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Nicotine levels in Juul, other e-cigarettes may spark addiction epidemic

Researchers say the levels of nicotine that Juul's e-cigarette products debuted with in 2015 spurred a nicotine arms race, and has the potential to addict a new generation of teens to the chemical.

By
Tauren Dyson
Juul pods have had nicotine levels comparable to traditional cigarettes since their debut, but now ompeting brands are offering products with nicotine content similar or higher than the trendy e-cigarette. Photo by sarahjohnson1/Pixabay
Juul pods have had nicotine levels comparable to traditional cigarettes since their debut, but now ompeting brands are offering products with nicotine content similar or higher than the trendy e-cigarette. Photo by sarahjohnson1/Pixabay

Feb. 7 (UPI) -- The success of industry leader Juul has spurred a widespread e-cigarette culture that may fuel a nicotine addiction among youth -- at least partially because of the high levels of nicotine the company's products contain, a new study says.

There are 39 copycat e-cigarette devices that offer equal or higher amounts of nicotine than Juul, which had among the highest levels of nicotine when it debuted, according to new research published Thursday in journal Tobacco Control.

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"Until recently, most e-cigarette liquids carried 1 to 2 percent nicotine, with a few considered 'super high' at 3 percent, intended for the two-pack-a-day smoker," Robert Jackler, a researcher at Stanford University and study senior author, said during an interview. "In 2015, Juul introduced a 5 percent nicotine vaping liquid with a novel chemistry -- nicotine salts -- which improved palatability, enabling higher concentrations of nicotine without undue bitterness."

Now the Juul pods have more nicotine than a package of tobacco cigarettes. Competing brands offer products that range from 5 percent to 7 percent nicotine content.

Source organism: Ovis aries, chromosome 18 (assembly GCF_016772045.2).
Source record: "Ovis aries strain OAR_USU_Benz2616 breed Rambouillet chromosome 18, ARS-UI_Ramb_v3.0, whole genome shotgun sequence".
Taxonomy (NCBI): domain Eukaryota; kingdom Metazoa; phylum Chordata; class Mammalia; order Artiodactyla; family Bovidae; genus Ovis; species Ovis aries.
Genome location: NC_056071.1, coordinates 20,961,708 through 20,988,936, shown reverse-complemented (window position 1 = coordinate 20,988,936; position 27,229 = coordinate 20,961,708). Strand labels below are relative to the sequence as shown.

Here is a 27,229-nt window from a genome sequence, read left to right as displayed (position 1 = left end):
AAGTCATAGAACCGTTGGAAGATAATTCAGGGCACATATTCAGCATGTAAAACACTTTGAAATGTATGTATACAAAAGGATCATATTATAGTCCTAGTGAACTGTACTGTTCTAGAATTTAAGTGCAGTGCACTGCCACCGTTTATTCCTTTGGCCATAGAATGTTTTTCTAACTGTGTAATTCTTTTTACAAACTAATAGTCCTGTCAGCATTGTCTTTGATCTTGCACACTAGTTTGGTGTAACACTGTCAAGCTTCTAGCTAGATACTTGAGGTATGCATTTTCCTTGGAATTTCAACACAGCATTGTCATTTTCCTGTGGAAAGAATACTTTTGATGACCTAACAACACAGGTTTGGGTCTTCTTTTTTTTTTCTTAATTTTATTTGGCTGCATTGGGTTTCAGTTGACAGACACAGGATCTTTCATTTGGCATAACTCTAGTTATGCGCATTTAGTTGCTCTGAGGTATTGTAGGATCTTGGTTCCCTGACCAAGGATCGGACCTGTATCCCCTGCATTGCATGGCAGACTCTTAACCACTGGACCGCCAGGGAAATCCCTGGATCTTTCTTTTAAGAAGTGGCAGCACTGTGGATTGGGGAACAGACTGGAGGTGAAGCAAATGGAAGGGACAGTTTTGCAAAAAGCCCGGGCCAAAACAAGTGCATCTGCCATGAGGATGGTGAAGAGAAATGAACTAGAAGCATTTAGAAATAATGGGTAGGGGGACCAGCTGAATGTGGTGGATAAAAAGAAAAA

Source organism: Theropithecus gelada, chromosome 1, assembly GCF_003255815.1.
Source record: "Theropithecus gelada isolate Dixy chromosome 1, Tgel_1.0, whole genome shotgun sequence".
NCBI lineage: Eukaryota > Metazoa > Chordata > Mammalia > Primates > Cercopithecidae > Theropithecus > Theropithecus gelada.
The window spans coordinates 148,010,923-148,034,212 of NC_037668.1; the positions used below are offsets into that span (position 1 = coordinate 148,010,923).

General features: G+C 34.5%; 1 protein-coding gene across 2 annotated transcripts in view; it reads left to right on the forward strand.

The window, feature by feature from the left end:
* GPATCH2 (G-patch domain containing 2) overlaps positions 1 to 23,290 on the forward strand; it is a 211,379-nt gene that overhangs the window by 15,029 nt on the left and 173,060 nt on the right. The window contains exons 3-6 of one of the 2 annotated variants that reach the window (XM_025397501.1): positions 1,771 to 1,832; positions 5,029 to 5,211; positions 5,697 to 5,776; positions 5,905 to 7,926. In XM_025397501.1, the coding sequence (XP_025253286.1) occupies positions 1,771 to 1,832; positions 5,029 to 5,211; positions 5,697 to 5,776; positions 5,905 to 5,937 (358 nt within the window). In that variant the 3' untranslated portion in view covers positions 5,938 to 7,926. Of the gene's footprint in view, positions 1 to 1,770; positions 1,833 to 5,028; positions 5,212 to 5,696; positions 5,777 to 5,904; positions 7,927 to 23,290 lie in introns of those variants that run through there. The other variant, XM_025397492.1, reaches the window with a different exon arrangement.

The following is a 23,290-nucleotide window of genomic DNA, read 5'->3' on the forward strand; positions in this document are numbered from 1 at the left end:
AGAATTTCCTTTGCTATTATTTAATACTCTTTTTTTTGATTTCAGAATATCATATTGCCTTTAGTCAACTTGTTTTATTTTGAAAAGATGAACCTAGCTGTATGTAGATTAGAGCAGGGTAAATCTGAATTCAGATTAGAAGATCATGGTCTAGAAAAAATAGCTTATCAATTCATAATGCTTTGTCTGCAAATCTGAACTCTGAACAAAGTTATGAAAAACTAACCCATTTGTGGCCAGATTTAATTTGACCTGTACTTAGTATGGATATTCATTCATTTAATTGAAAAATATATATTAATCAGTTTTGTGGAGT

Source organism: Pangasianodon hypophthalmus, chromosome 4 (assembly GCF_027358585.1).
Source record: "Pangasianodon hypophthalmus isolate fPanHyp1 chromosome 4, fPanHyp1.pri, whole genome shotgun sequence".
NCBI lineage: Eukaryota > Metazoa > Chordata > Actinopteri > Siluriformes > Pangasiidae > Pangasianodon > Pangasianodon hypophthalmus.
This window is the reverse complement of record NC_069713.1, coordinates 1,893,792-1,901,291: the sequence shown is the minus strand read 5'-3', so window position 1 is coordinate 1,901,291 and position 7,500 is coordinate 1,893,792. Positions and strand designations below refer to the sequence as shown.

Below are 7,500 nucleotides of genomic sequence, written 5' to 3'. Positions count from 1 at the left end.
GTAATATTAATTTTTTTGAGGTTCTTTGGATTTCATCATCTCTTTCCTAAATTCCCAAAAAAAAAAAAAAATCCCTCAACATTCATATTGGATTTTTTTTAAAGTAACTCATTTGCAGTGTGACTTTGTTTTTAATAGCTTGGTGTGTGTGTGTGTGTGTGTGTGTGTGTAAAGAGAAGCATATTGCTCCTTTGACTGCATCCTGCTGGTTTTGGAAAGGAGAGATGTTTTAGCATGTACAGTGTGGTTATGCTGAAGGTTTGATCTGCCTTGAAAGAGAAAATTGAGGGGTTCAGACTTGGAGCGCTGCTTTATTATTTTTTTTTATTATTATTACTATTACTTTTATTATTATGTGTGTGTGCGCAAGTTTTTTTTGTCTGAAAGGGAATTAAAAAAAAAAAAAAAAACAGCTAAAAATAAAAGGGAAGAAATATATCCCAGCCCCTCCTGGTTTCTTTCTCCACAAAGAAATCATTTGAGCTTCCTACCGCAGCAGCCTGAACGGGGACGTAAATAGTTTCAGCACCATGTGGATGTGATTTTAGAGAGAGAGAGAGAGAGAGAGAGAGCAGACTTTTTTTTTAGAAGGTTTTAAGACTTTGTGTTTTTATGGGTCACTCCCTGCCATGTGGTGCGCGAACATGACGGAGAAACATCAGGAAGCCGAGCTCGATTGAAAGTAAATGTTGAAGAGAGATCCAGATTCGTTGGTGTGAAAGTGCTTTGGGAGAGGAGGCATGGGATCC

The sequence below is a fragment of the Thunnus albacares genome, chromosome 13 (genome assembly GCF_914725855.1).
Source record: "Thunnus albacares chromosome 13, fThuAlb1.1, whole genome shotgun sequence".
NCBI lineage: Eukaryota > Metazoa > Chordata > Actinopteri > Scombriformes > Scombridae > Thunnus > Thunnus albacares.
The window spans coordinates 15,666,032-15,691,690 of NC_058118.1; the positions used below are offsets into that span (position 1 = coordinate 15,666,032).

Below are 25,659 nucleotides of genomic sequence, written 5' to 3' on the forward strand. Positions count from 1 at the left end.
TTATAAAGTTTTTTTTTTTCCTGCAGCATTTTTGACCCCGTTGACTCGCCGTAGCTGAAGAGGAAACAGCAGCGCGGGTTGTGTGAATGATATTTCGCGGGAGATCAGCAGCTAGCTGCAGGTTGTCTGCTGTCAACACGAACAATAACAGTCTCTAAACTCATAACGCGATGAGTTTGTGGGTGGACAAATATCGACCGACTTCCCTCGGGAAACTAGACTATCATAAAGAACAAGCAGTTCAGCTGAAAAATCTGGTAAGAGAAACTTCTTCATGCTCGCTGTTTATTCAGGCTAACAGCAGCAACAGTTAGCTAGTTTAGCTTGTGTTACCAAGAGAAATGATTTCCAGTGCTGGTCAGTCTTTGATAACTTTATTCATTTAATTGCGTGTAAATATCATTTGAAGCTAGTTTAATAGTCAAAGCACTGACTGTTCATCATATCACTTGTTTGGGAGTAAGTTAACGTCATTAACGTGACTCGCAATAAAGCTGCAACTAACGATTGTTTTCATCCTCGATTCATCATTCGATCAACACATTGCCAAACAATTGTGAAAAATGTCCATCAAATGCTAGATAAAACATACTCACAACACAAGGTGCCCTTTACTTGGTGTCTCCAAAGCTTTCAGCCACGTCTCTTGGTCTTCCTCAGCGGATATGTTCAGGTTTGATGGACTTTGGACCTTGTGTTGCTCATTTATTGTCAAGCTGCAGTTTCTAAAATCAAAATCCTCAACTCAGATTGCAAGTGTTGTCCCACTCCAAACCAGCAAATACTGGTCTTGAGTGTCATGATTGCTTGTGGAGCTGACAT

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And sales of Juul have taken off, shooting up by 641 percent from 2017 to 2018.

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Jackler says many of these e-cigarette products mislabel the amount of nicotine in the packet. This type of misrepresentation, he thinks, adds to the addiction problem.

The issue has become such a concern, the surgeon general issued a warning, calling e-cigarette use an "epidemic."

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Jackler thinks the e-cigarette craze is unraveling decades of public health efforts to keep nicotine out of the hands and lungs of high school kids.

This is important because some view Juul and other e-cigarette products as a safe way to help kick the habit of smoking tobacco cigarettes. However, Jackler says e-cigarettes have had the opposite effect by introducing teens to nicotine who likely otherwise wouldn't smoke.

He also thinks nicotine can act as a gateway to harder, more lethal drugs.

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"For a teen, becoming nicotine-addicted greatly increases the likelihood that they will graduate to traditional, combustible cigarettes," Jackler said. "Importantly, nicotine addiction during adolescence increases the vulnerability to subsequent addictions, like opioids or cocaine. For most users of illicit drugs, their initial addiction was to nicotine."

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